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    ABSTRACT: Type 2 diabetes (T2D) is strongly associated with cardiovascular risk and requires medications that improve glycemic control and other cardiovascular risk factors. The authors aimed to assess the relative effectiveness of pioglitazone (Pio), metformin (Met) and any sulfonylurea (SU) combinations in non-insulin-treated T2D patients who were failing previous hypoglycemic therapy. Over a 1-year period, two multicenter, open-labeled, controlled, 1-year, prospective, observational studies evaluated patients with T2D (n = 4585) from routine clinical practice in Spain and Greece with the same protocol. Patients were eligible if they had been prescribed Pio + SU, Pio + Met or SU + Met serving as a control cohort, once they had failed with previous therapy. Anthropometric measurements, lipid and glycemic profiles, blood pressure, and the proportions of patients at microvascular and macrovascular risk were assessed. All study treatment combinations rendered progressive 6-month and 12-month lipid, glycemic, and blood pressure improvements. Pio combinations, especially Pio + Met, were associated with increases in HDL-cholesterol and decreases in triglycerides and in the atherogenic index of plasma. The proportion of patients at high risk decreased after 12 months in all study cohorts. Minor weight changes (gain or loss) and no treatment-related fractures occurred during the study. The safety profile was good and proved similar among treatments, except for more hypoglycemic episodes in patients receiving SU and for the occurrence of edema in patients using Pio combinations. Serious cardiovascular events were rarely reported. In patients with T2D failing prior hypoglycemic therapies, Pio combinations with SU or Met (especially Pio + Met) improved blood lipid and glycemic profiles, decreasing the proportion of patients with a high microvascular or macrovascular risk. The combination of Pio with SU or Met may therefore be recommended for T2D second-line therapy in the routine clinical practice, particularly in patients with dyslipidemia.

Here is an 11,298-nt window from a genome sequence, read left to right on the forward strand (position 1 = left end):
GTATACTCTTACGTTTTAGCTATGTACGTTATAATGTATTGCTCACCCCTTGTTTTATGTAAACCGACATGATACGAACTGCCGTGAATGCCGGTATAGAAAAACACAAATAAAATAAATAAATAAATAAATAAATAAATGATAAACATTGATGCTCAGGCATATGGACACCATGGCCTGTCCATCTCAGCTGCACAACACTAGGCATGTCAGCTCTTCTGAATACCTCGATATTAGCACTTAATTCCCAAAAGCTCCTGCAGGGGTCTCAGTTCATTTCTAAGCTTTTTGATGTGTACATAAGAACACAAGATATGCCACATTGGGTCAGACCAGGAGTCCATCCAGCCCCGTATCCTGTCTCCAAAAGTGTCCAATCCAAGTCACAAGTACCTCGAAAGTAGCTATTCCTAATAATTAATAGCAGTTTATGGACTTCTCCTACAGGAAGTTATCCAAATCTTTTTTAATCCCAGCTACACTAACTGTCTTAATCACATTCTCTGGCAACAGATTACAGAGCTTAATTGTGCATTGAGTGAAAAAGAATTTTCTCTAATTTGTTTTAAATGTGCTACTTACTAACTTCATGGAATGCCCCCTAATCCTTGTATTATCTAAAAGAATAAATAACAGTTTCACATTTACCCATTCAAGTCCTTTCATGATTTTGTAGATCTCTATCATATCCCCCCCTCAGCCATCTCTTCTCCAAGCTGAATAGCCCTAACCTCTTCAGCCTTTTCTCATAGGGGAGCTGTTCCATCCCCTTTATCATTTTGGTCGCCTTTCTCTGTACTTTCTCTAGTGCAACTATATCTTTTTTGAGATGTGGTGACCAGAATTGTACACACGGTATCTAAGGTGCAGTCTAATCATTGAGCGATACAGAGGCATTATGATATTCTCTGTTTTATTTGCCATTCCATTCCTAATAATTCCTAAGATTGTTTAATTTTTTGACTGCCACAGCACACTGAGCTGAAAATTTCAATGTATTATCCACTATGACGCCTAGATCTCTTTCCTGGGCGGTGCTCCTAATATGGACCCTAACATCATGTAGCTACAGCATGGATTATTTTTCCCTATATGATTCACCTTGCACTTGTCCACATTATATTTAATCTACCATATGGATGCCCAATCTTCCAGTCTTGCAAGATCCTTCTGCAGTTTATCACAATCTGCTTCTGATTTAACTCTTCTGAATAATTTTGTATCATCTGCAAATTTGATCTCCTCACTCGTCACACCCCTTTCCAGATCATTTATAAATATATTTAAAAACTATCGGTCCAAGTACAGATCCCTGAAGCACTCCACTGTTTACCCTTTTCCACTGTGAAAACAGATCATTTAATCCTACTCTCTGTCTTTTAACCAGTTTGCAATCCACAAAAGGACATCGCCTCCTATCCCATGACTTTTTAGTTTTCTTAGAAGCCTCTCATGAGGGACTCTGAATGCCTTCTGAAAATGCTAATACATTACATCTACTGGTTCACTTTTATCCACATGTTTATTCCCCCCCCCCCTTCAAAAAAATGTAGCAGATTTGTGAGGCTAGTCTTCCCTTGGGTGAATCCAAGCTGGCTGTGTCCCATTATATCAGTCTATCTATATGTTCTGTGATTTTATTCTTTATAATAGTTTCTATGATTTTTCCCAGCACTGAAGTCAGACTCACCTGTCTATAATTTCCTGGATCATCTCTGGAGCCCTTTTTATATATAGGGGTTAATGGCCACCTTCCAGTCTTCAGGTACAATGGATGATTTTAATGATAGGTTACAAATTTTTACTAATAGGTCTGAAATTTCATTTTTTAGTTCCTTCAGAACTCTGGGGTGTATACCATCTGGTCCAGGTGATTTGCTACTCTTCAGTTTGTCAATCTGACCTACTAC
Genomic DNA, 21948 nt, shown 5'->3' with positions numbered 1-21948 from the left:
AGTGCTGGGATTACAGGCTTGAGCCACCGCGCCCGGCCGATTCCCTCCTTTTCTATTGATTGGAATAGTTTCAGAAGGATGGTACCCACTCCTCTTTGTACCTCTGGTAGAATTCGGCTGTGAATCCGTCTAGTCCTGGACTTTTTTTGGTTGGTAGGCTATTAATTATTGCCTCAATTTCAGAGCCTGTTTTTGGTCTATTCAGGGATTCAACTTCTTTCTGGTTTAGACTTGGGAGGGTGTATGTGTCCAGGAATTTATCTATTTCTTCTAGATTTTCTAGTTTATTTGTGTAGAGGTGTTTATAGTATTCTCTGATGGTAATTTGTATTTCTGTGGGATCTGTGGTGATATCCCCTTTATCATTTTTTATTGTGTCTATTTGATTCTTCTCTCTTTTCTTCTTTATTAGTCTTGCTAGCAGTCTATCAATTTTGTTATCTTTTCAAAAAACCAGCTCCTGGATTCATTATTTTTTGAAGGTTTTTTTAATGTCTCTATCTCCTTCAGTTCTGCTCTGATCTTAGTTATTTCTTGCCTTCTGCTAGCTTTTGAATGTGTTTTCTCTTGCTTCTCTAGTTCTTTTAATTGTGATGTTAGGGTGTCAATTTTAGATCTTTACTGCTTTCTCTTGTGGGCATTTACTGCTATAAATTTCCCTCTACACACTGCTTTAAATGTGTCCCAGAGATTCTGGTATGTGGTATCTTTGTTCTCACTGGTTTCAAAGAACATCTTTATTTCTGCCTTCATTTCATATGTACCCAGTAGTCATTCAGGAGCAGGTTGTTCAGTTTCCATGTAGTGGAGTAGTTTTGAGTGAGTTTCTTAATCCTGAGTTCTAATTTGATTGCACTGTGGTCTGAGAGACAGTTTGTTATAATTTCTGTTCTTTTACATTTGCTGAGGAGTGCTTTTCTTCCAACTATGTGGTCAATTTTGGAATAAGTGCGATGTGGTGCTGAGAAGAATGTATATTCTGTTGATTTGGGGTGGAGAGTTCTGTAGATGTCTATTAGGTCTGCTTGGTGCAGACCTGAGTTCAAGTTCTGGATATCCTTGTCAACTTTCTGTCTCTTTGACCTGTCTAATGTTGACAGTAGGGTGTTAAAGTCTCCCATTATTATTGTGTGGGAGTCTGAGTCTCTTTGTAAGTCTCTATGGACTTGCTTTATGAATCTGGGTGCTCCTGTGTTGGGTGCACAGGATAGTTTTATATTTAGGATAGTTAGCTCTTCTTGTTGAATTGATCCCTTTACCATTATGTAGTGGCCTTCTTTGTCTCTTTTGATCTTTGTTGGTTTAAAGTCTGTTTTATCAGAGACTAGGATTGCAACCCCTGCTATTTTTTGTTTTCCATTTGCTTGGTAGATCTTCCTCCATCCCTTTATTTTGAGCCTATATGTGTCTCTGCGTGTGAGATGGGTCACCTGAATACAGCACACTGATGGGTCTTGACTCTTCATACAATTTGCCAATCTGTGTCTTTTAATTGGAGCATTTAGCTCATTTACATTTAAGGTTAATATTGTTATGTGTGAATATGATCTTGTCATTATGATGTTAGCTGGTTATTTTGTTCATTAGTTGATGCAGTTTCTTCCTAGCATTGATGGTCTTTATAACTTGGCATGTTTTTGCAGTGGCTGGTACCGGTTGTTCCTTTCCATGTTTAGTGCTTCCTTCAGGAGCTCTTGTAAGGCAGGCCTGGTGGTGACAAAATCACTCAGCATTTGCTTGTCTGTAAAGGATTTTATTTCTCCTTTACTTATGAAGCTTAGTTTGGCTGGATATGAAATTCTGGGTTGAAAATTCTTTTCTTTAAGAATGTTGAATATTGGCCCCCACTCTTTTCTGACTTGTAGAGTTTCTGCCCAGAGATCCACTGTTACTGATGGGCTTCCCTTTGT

Cardiovascular Diabetology 02/2011; 10(1):18. DOI:10.1186/1475-2840-10-18 · 4.02 Impact Factor